I would like a verb that would express the idea of making something succeed.

Example: I [my-verb] the unit tests.

Writing "I made the unit tests succeed." is not what I'm looking for.

  • I succeded in passing the tests/ I passed the tests successfully/ I managed to pass the tests successfully. – rogermue Mar 12 '15 at 11:00
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    In your sentence, what is succeeding? You, or the tests? Two answers below take it that you are succeeding in the tests, whereas your own sentence implies that the tests are successful. If I is the subject of your verb, what is the object? – Andrew Leach Mar 12 '15 at 11:19
  • The tests are succeeding. I am doing the action of making them succeed. – Heschoon Mar 12 '15 at 12:00
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    I don't think there will be anything like a single-word verb for this. Part of the problem is OP isn't actually doing anything to the tests themselves apart from running them (repeatedly, in an "edit-and-retest" cycle, if they aren't successful). If we had a transitive verb for the process, it would take the thing/software item being tested as an object. One figurative usage in that general area is "I nursed the application through the unit tests" (which implies it didn't succeed right away; I had to make changes before it passed). – FumbleFingers Mar 12 '15 at 13:24
  • The two actions that most commonly make unit tests succeed are I updated the unit tests and I fixed the unit tests. That's assuming that you made them pass by modifying the tests themselves and not the application they're testing – blgt Mar 12 '15 at 15:03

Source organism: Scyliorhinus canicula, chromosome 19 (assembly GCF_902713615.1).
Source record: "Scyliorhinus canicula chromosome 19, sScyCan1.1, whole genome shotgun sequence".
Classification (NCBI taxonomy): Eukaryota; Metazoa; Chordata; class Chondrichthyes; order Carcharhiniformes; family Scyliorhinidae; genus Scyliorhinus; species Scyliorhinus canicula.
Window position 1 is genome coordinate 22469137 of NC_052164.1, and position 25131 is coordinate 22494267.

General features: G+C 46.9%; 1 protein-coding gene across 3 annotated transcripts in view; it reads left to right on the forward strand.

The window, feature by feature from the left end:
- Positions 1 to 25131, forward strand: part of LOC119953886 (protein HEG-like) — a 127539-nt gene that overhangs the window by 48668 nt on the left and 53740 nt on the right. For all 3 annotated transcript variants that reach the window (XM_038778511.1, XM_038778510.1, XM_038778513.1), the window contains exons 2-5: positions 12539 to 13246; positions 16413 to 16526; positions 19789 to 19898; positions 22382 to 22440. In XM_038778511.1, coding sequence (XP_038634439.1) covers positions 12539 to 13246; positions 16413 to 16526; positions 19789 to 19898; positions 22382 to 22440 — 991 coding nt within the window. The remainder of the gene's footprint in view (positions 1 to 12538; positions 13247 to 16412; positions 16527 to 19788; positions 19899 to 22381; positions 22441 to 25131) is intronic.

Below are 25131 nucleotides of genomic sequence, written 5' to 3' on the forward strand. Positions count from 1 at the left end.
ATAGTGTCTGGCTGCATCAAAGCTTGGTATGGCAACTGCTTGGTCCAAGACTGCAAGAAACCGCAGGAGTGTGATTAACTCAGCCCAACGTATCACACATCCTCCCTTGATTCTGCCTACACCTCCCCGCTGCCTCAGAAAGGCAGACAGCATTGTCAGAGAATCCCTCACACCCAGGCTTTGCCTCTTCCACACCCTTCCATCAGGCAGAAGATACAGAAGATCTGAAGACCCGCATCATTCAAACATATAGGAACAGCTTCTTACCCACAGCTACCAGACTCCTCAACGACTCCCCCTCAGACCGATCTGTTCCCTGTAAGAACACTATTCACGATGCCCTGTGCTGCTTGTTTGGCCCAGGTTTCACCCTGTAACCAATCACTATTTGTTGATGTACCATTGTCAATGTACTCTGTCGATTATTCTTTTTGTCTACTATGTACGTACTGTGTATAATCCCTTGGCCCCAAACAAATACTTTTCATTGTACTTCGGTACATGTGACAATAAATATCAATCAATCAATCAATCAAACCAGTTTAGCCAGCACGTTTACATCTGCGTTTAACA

I think you are looking for pass:

  • to undergo an examination or a trial with favorable results. (TFD)
  • I passed the unit tests.
  • The software passed the unit tests, not him. – Matthew Read Mar 12 '15 at 14:30
  • @MatthewRead - OP provided information later... – user66974 Mar 12 '15 at 14:42

You could try the verb accomplished, which means completed successfully.


There is the verb succeed.

succeed - "if you succeed, you achieve something that you have been aiming for, and if a plan or piece of work succeeds, it has the results that you wanted", e. g. She's been trying to pass her driving test for six years and she's finally succeeded. (Cambridge Dictionary Online)

However, it is the intransitive verb, so, cannot be used with the object in your sentence. The transitive verb pass or come through should be used instead.

  • Respectfully, your actual answer [pass or come through ] comes last - you should lead with it, and define w/link. – user98990 Mar 12 '15 at 11:25

The word you are looking for is probably fine-tune; to make fine adjustments to (something) in order to obtain optimum performance (dictionary.reference.com).Thus,I fine-tuned the unit tests.

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